"They're going to make the decision. Jordan and Arron, and their families, will make a decision. Howland believed, “if they did return next year, they would be preseason All-Americans, without question.”

One general manager speaking on condition of anonymity, said, "Jordan Farmar is a bubble guy. He might go in the first round, and he might not. Arron Afflalo is a second-round pick.

Both sophomore players would be wise stay in school and continue to refine their games.

Farmar, although an exceptional floor leader, needs to improve on his outside shooting (41%) and cut down on his turnovers (1.4/1 assist/turnover ratio).

Afflalo, whose suffocating on ball defense alone is enough to earn him an NBA roster spot, needs to refine his offensive skills by learning how to get to the basket more consistently, and getting more patient and allow the game to come to him rather than forcing the issue at times.

One option both sophomores will be considering is whether to attend the NBA’s pre-draft tryouts in Orlando Florida (previously held in Chicago) from June 6-10.

At the tryouts they’ll each be given an evaluation of their basketball talent and chances of making it on an NBA roster.

However, the evaluation process carries its own risks. If a player has a glaring deficiency, the scouts will catch it at the tryouts, and they may not forget, leaving a lasting impression - sometimes a bad one.

According to Arizona associate head coach Jim Rosborough, any player leaving early could risk his NBA future if he does not play well in the pre-draft process.

Wildcat’s point guard Jason Gardner tested the 2001 draft as a sophomore and returned to school for two more years before he went undrafted in 2003.

"Every weakness he had was exposed, and those (NBA) guys didn't forget about it," Rosborough said. "That may have hurt him more in terms of his pro career than anything.”

The stakes are immense when one views the salary structure for NBA rookies.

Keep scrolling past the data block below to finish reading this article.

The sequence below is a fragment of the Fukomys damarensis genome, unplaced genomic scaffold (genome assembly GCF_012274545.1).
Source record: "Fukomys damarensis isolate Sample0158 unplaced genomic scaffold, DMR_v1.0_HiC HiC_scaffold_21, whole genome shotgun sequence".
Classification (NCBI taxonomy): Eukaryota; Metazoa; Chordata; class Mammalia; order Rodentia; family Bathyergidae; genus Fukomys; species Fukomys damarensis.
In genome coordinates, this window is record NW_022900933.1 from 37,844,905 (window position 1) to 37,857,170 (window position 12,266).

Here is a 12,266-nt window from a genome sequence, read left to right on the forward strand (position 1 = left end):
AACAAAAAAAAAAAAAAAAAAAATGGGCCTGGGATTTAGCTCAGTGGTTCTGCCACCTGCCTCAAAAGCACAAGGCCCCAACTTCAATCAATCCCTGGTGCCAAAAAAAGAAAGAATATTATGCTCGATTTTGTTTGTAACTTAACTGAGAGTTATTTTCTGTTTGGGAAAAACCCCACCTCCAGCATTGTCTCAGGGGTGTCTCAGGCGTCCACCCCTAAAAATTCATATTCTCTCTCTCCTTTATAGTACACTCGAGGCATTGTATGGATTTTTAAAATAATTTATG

Players not picked in the first round of the NBA draft are not assured of receiving guaranteed contracts, although some do. Thus a first round selection by a team is usually an assurance sought by an underclassman declaring early for the draft.

Only the first 18 selections of the first round are guaranteed contracts over $1,000,000 a year, the rest of the first round picks get a sliding scale down to $717,000 a year. While second round picks and un-drafted signees can make as low as $398,762 a year, the league minimum.

Trevor Ariza is an example of a college ball player who may have done better financially if he had stayed in school rather than declaring early for the NBA draft after his freshman year.

Ariza was drafted in the second round with the 43rd overall pick of the draft. He signed a two-year contract in 2004 which paid him $641,748 this year.

Many believe, including Coach Ben Howland, Ariza would have been a lottery pick if he had stayed one or two additional seasons at UCLA to refine his skills.

First round lottery picks are guaranteed at least a two year contact worth $1,157.000 annum with team options for two additional years.

With the April 29 deadline date to declare for the draft looming, a decision by both Afflalo and Farmar whether to enter the draft is forthcoming.


Monday, April 10, 2006

Bruin Recruiting: Prep News Roundup (4/10)

Prep News Roundup published periodically during the offseason.


MICDS point guard Mustafa Abdul-Hamid saw what Harvard had to offer when he made an official visit, but on a recent trip to UCLA he felt more at home and found what he was looking for.So Abdul-Hamid committed to walk on to the UCLA basketball team rather than head to Harvard or any of the other schools recruiting him. Bruin Basketball Report 4/7


Don't be surprised if, part deux: UCLA wins the chase for Oregon juniors Kevin Love and Kyle Singler, who are merely the second-ranked power and small forward prospects, respectively, in the country. Mercury News 4/8